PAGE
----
This article is about bad British behavior in Kenya in the 1950s.
Help us sue the British government for torture. That was the request Caroline Elkins, a Harvard historian, received in 2008. The idea was both legally improbable and professionally risky. Improbable because the case, then being assembled by human rights lawyers in London, would attempt to hold Britain accountable for atrocities perpetrated 50 years earlier, in pre-independence Kenya. Risky because investigating those misdeeds had already earned Elkins heaps of abuse.
It reminds me of bad British behavior I learned about in India. I know that you are informed and pay attention to African history and culture, which is why I thought to send an article about the Mau Mau rebellion and the vicious British response to you.
On a vaguely related note, that is the bad behavior of the colonial era British, I remember on a walking tour in Delhi I came upon a memorial to those many Indians killed (hung I think) by the British in 1857 in response to a major uprising.
I can’t remember exactly, a circular fountain with something tall in the middle. Now entirely surrounded by pavement, that is, the street. Although it was to the side, it was a traffic circle with cars, trucks, buses, and every other form in Indian road transportation passing on all sides. Along one of the major, jam-packed roads, with several side streets entering at the location.
As I watched, passers-by would step from the safety of the street sides, dodge their way to the fountain’s outer wall, and stand still for a moment or two, palms pressed together.
Also I read historical accounts of several famines, some directly caused by the East Indian Company or the British colonial government, through which the British authorities (company officials before 1857, British government officials after) did little or nothing to help. Millions died, and more than once. (The British behaved in India as they did with the Irish in the 1840s, exporting food grown in Ireland to England while Irish people were starving.)
I read an odd and interesting book The Great Hedge of India: The Search for the Living Barrier That Divided a People, by Roy Moxham,
about a bramble fence, many feet high and thick, formed of selected hedges with ferocious thorns that went more or less diagonally from northwest tosoutheast across all of India. What was its purpose? Salt was essential in some parts of India where it was not present in the ground. The British took control of the salt business, and imposed a small tax on its sale, which they collected as salt supplies passed from parts of India to other parts. The bramble fence allowed the British to control movement of everyone from the northeast to the southwest, so that they could collect the salt tariff as supplies passed the few ports through the fence. Well, even a small tax raised the price of salt sufficiently to put it beyond the means of millions of poor Indian peasants, many of whom, therefore, died. The book was an amusing story of the author’s search to try to find any possible surviving parts of the fence, which had mostly been erased from history and from nature.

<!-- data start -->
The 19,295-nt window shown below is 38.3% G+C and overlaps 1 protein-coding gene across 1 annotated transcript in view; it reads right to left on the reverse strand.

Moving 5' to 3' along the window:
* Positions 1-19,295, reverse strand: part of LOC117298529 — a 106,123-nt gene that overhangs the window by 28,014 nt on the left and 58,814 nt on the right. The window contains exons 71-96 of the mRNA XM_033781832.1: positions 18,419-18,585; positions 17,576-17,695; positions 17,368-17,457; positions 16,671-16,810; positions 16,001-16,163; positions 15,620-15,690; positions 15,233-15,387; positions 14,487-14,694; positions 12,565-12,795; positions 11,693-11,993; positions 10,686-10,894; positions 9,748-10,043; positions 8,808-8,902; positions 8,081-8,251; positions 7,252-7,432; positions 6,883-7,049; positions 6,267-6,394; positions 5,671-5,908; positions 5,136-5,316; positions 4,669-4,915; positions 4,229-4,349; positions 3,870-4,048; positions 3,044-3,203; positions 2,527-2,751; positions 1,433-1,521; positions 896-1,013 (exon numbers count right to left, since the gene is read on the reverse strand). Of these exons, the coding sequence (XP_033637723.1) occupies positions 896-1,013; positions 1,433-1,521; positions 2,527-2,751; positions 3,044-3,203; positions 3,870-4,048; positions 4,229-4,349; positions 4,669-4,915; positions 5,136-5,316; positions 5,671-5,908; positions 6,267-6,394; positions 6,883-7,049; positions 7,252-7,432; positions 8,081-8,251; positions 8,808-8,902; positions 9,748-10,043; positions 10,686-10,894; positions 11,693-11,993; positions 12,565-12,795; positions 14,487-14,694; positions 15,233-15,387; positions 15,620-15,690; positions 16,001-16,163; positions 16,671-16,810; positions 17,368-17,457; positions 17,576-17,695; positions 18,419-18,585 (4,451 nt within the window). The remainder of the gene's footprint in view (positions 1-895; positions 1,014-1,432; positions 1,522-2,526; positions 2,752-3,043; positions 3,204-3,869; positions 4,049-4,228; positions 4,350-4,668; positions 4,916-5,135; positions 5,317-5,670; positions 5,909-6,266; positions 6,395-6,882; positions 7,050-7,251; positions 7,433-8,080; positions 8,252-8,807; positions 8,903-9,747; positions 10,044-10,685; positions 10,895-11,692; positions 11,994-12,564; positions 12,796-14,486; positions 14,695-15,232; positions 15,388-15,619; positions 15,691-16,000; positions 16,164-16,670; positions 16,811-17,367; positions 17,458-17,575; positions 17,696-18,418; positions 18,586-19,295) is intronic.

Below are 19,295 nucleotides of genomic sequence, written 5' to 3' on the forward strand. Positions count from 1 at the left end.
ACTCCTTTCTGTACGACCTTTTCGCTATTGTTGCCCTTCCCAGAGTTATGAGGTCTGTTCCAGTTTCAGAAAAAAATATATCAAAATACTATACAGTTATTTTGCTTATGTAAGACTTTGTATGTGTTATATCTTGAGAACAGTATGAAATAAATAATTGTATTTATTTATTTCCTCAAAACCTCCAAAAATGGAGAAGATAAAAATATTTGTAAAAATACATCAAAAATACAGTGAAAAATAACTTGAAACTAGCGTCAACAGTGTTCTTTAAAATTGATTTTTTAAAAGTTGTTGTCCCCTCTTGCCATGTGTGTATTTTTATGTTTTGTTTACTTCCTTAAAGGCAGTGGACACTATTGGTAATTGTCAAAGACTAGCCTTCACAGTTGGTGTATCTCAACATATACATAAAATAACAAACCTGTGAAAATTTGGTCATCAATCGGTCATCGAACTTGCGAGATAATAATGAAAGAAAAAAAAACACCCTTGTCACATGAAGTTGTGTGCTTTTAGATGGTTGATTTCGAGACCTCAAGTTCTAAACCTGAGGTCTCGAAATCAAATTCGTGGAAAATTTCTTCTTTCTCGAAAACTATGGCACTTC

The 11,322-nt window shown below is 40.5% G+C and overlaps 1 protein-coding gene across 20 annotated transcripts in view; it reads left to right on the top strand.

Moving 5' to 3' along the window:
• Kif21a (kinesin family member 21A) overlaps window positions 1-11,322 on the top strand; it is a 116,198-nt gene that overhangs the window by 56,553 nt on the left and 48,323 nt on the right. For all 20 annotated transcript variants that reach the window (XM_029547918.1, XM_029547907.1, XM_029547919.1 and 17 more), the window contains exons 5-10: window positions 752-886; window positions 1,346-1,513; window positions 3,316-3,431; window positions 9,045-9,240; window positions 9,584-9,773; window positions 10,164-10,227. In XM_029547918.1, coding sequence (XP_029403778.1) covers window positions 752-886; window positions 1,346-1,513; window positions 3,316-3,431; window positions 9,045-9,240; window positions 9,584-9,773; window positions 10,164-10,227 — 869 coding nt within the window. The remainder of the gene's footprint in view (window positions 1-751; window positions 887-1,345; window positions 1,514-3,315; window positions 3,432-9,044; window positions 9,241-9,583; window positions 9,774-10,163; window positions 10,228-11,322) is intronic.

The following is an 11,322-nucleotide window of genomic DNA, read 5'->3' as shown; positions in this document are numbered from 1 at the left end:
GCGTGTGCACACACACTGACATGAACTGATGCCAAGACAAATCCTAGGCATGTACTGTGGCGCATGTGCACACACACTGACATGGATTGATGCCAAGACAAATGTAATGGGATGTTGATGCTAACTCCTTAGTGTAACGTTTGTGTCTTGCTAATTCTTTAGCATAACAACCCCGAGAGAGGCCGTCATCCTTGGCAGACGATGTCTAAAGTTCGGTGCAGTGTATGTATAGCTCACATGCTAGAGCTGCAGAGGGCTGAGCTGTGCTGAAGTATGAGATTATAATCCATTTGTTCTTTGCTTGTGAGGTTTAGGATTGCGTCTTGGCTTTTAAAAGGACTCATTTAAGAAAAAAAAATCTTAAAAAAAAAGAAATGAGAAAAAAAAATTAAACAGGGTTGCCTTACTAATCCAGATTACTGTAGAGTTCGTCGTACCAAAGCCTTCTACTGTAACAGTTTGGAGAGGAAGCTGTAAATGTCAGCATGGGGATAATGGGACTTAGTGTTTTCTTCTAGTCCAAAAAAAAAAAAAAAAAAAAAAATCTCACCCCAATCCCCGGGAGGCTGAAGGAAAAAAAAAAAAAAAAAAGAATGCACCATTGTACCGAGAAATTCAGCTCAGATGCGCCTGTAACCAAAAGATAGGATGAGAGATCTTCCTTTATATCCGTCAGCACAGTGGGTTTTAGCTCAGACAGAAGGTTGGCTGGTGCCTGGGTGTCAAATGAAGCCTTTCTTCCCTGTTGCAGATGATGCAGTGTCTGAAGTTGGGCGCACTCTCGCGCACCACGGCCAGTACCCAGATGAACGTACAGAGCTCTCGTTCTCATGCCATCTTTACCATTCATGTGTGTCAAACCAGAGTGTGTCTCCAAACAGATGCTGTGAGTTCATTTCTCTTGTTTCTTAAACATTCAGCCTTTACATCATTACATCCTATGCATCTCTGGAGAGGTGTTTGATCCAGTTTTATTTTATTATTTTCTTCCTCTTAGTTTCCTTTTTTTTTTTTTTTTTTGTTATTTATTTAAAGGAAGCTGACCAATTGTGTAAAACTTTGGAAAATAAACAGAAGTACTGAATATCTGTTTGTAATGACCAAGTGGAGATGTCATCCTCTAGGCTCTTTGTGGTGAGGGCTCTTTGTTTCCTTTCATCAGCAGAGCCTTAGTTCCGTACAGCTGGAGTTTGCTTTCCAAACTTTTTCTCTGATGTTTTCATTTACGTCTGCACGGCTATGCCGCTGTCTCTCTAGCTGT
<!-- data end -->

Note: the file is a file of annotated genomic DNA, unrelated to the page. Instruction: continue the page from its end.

Yes, the 1857 Sepoy Mutiny, as some called it. I think it’s an oddity of history that apparently the Germans were among the least violent and most benevolent of the colonizers, the British were somewhere in the middle of the pack, and the Dutch and the Belgians were at the really nasty end. But human conflict and conquest have always been extremely violent, directly in line with the chimp video I forwarded you last week. I never liked the Lord of the Rings books or movies because they were just endless war, exhausting to watch.
I don’t know about the memorial in New Delhi. Is this it? http://adrianprattinindia.blogspot.com/2014/11/the-mutiny-memorial.html
Here’s a picture of the 1857 memorial shown in your link:
By Pallav.journo – Own work, CC BY-SA 3.0, https://commons.wikimedia.org/w/index.php?curid=21277551
This is not the memorial I had in mind. Indeed, this one was put up by the British in the 1860s to honor those British and Indian soldiers who had fought against the rebellion. In the 1970s, the Indian people, now free from colonialism, added this plaque:
The enemy of the inscription on this monument were those who rose against colonial rule and fought bravely for the national liberation in 1857.
In memory of the heroism of these immortal martyrs for I
Indian freedom this plaque was unveiled on the 25th anniversary of the nation’s attainment of freedom.
28 August 1972
Here’s the one I had in mind:
Yes, this one looks a whole lot more India than the one in the link I sent. I searched on “new delhi mutiny memorial” but the one pictured here did not come up. How would one describe it to bring it up?
I searched on Chandni Chowk, which is either the old main street, as you can see, or the market there. Then I looked at Images. Pictures of the fort, the Jain temple and bird hospital, a famous sweet shop…, until I found a few pictures of this dry fountain surrounded by traffic as I remembered. The main street, which leads away from the fort, (Red fort), runs 15 or 20 blocks. It and many side streets are on walking tours. As you can see walking is much faster than a taxi. I remember walking down the goldsmiths’s street, then the wedding clothes street, so narrow and shaded by the balconies above. Supposedly the sweet shop was popular with one of the early ruler’s elephant who would ring the bell to receive a treat. So they told me, and showed me the bell too.
Don’t forget to read the article about the Kenyan Mau Mau rebellion.